The state of Oregon sent me paperwork because I haven't had an Infant Hearing Test on DD and she's 7 weeks old. I think she hears fine, she responds to me and I don't want to have more testing than needed. How important is this test? What are your experiences?
No matter what the world you'll always be my baby -djm
New mom as of 11/30/13
Fledgling midwife on hiatus, Wife to B, mama to C (c/s 12/04) and S (12/07), m/c (3/12) and expecting another bean 6/13 .
I agree with PP. Babies start learning speech in utero, so a delay in diagnosis and treatment can have a serious impact on speech and language abilities later. There don't seem to be any drawbacks to getting the test other than maybe the time and travel to get there.
Beautiful baby girl born 8/13/2012. Little star baby lost at 10 weeks pregnant, 12/18/2013. Currently due 12/13/2014 with a rainbow.
While I definitely agree with what the previous two posters said about the benefits outweighing the risks, IMHO, the hearing tests are not that great. First of all, it has to be dead silent and the little ear pieces have to be on just right. In other words, there are lots of things that can generate a false fail. We had to take the hearing test over 5 times. I knew my DD could hear me, but we kept going back to get the official "pass" and really wish I would have just listened to my instincts and not forked over money to have some test tell me what I already knew. I will say that DH is a sound engineer and musician and he was furious with the testing methods, but was also equally anxious to get an official positive. So I guess what I'm saying is just realize that your LO can fail the test (many times) and still have perfect hearing. This was my experience.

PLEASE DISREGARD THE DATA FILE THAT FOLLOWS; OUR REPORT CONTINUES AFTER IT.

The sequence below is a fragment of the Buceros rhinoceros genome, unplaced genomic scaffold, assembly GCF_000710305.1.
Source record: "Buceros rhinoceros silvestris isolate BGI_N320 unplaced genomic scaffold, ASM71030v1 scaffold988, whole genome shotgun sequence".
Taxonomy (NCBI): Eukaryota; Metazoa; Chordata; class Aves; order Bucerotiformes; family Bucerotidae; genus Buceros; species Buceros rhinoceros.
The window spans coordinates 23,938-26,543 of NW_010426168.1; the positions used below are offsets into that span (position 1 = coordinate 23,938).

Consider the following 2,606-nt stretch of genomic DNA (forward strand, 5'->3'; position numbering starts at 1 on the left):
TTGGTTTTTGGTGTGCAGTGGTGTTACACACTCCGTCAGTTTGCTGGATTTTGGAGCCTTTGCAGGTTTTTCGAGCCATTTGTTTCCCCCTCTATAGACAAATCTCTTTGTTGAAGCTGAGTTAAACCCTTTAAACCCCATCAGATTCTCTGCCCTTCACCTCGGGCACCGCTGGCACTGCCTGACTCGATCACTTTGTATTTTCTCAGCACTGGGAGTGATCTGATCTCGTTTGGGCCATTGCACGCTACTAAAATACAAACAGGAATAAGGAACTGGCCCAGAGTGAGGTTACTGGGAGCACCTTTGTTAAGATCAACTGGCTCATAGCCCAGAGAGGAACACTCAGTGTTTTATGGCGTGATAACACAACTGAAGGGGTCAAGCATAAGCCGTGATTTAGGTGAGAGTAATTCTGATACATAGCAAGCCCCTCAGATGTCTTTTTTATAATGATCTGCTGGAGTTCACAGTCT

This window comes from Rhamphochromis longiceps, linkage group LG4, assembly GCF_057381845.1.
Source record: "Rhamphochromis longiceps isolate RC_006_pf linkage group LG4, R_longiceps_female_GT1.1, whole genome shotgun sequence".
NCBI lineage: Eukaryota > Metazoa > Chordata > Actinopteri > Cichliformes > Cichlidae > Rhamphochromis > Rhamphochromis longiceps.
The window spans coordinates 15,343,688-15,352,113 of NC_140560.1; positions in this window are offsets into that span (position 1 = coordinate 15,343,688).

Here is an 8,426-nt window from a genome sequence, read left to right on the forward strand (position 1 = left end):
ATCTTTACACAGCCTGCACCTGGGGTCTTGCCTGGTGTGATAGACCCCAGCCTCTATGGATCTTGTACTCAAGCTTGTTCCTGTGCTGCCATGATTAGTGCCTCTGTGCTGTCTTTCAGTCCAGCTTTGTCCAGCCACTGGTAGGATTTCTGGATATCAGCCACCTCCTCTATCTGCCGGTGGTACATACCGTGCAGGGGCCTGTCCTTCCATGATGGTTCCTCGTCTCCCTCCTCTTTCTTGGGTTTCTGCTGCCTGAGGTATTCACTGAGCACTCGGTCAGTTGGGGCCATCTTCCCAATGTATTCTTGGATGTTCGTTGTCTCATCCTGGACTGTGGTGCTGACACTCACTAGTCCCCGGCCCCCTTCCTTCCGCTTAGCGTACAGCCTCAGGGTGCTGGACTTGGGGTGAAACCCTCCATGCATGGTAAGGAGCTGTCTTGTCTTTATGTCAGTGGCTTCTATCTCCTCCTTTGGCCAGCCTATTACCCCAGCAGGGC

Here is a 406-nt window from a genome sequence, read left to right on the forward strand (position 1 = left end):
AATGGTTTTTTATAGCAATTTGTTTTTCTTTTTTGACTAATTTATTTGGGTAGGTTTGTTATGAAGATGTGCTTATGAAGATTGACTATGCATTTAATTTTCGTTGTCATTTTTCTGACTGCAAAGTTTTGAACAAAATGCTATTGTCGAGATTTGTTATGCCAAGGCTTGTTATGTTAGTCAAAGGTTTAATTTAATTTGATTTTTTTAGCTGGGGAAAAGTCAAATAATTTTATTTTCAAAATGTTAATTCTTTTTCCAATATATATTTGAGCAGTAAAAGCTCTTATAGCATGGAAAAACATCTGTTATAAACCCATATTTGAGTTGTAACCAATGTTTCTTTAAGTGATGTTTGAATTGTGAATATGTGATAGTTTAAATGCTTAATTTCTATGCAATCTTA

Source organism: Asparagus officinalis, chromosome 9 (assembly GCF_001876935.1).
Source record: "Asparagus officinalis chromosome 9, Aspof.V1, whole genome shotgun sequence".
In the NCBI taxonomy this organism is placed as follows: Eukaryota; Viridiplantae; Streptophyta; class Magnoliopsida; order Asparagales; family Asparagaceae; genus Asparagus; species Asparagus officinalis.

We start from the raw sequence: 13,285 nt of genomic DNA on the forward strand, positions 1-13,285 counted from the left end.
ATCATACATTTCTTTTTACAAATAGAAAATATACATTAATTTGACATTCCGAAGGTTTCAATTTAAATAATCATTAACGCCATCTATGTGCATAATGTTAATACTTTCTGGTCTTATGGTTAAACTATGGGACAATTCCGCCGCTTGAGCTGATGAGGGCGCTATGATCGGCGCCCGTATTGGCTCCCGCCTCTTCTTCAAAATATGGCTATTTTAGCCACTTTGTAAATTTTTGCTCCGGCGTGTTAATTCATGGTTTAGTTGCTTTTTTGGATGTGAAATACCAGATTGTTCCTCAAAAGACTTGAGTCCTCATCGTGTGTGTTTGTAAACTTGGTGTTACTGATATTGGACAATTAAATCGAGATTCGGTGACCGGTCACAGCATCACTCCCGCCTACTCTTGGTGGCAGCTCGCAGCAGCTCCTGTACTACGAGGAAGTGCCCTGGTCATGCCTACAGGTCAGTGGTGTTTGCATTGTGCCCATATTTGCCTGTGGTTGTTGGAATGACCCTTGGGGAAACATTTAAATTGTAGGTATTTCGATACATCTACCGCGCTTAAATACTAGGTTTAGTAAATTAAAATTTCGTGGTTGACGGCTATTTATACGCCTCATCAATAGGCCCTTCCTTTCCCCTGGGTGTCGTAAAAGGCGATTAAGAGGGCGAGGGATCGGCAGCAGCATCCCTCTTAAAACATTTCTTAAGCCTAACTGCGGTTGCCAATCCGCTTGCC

There's no reason not to do the test. You can likely do it while holding her and nursing; we have a pilot program at the birth center where I apprentice and we encourage moms to nurse baby during the test so that they'll be quiet.
Midwife (CPM, LDM) and homeschooling mama to:
13yo ds 10yo dd 8yo ds and 6yo ds and 1yo ds
Definitely consider doing it--it's totally painless/non-invasive/non-stressful, and will give you a lot of peace of mind. (Yes, you may get inconsistent results sometimes--but it's still better than potentially missing something that will cause HUGE problems if untreated. If you don't want to make a special trip to do it (and who does, with an infant), just try to schedule it for a time you're already doing a pediatric appointment and kill two birds with one stone.
Her hearing is fine but it was a hassle sitting there 3x with my boob hanging out while dd laughed and grabbed at the wires. Definitely would've been easier with a sleepy newborn.
I didn't do it when DS1 was a newborn and then had to attempt to do it with an older child who had speech delays and who wouldn't sit still or fall asleep in the lab. So not fun. I promptly did it with DS2. There is also a child in DS1's PK who is profoundly deaf, they elected out of the hearing screen and didn't realize deafness until he was close to one. I elect out of all almost all testing but hearing screens is one that there is really no good reason not to get.